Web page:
Bipartisan Bill to Extend Jobless Aid Divides Republicans

WASHINGTON, DC - JANUARY 14: U.S. Sen. Dean Heller (R-NH) speaks to members of the media on unemployment insurance on January 14, 2014 on Capitol Hill in Washington, DC. The Senate has defeated two votes to renew the unemployment insurance benefits that was expired in December, 2013. (Photo by WASHINGTON, DC - JANUARY 14: U.S. Sen. Dean Heller (R-NH) speaks to members of the media on unemployment insurance on January 14, 2014 on Capitol Hill in Washington, DC. The Senate has defeated two votes to renew the unemployment insurance benefits that was expired in December, 2013. (Photo by Alex Wong/Getty Images))
National Journal
Michael Catalini
Add to Briefcase
Michael Catalini
March 19, 2014, 1:04 p.m.

A bi­par­tis­an Sen­ate plan to ex­tend emer­gency un­em­ploy­ment-in­sur­ance be­ne­fits is driv­ing a wedge between Re­pub­lic­ans on both sides of the Cap­it­ol.

House Speak­er John Boehner and the Re­pub­lic­an ar­chi­tect of a Sen­ate bill to ex­tend be­ne­fits up to June are clash­ing over a let­ter from an in­terest group rep­res­ent­ing state work­force agen­cies that says the bill would cause delays in re­start­ing pay­ments to eli­gible be­ne­fi­ciar­ies.

“It is ex­tremely dis­ap­point­ing that, no mat­ter what solu­tion is reached, there is some ex­cuse to deny these much-needed be­ne­fits,” Re­pub­lic­an Sen. Dean Heller of Nevada said in a state­ment. “I look for­ward to passing this pro­pos­al out of the Sen­ate next week, and stand ready to help the speak­er, as well as any or­gan­iz­a­tion or any in­di­vidu­al ne­ces­sary, in or­der to make this ex­ten­sion a real­ity.”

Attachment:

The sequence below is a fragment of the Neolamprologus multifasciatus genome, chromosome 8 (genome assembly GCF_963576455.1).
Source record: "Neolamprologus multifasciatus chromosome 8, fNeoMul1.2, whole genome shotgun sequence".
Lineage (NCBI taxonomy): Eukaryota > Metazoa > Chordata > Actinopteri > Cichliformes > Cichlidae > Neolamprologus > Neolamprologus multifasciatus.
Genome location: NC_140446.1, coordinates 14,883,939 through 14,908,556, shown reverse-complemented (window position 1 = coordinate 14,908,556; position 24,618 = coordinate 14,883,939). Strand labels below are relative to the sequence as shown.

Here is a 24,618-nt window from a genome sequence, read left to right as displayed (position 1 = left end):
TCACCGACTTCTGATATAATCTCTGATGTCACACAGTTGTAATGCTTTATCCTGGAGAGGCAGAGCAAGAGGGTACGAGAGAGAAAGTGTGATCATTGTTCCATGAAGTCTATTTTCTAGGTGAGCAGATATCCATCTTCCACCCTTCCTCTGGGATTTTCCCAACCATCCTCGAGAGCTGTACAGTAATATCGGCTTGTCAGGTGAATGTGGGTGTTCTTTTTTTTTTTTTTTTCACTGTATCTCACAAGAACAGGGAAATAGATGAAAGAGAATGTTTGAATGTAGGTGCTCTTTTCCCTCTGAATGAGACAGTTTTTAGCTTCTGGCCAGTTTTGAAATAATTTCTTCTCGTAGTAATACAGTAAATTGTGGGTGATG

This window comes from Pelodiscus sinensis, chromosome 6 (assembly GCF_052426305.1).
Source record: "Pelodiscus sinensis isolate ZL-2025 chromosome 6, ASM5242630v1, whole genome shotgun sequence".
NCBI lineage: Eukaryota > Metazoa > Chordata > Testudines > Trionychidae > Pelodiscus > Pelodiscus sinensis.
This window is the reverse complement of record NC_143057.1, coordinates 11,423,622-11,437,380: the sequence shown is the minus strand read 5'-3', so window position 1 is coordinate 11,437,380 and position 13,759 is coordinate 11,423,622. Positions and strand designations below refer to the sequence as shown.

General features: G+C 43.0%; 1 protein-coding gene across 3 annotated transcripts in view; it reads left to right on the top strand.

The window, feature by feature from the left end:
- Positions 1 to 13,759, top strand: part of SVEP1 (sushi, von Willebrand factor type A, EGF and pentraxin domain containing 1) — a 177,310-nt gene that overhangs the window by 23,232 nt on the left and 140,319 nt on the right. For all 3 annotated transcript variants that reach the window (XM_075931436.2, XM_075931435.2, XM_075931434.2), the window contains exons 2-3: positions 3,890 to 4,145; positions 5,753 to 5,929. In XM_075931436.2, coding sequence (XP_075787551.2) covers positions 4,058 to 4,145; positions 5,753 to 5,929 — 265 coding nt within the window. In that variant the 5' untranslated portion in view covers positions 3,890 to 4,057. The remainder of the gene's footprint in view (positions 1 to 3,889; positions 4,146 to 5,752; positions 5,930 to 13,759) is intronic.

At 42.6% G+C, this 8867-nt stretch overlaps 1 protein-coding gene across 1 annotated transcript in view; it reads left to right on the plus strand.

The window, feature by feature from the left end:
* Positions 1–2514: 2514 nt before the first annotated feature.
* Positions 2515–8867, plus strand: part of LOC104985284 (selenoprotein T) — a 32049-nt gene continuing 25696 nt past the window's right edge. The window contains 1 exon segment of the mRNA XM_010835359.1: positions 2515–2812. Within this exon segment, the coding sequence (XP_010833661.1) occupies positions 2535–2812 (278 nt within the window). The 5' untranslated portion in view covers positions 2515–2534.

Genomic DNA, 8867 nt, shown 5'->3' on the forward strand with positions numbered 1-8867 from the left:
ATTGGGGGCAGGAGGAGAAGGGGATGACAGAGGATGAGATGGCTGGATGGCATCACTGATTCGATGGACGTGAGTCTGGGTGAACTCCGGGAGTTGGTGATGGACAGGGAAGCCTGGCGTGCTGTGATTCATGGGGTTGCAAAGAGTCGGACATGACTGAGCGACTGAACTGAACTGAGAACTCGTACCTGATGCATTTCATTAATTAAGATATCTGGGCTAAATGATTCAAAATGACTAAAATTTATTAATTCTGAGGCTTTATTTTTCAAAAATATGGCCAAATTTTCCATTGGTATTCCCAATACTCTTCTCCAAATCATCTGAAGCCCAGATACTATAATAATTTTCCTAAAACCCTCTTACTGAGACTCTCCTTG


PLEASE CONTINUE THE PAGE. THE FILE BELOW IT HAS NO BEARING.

At is­sue is le­gis­la­tion that Ma­jor­ity Lead­er Harry Re­id ex­pects the Sen­ate will pass when it re­turns from its re­cess next week. The nearly $10 bil­lion ex­ten­sion, which is ret­ro­act­ive to Dec. 28, is off­set by pay-fors brokered over a weeks-long ne­go­ti­ation.

The Na­tion­al As­so­ci­ation of State Work­force Agen­cies says im­ple­ment­ing the Sen­ate bill could take one to three months, which Boehner said renders the meas­ure “un­work­able.” The group also took is­sue with a key pro­vi­sion of the le­gis­la­tion that would end be­ne­fits for those with an ad­jus­ted gross in­come over $1 mil­lion. The sys­tem is not means-tested, and so it doesn’t col­lect in­form­a­tion on ad­jus­ted gross in­come, wrote Mark Henry, the group’s pres­id­ent.

Des­pite GOP sup­port in the Sen­ate, Boehner is us­ing the let­ter as a cudgel with which to whack Demo­crats.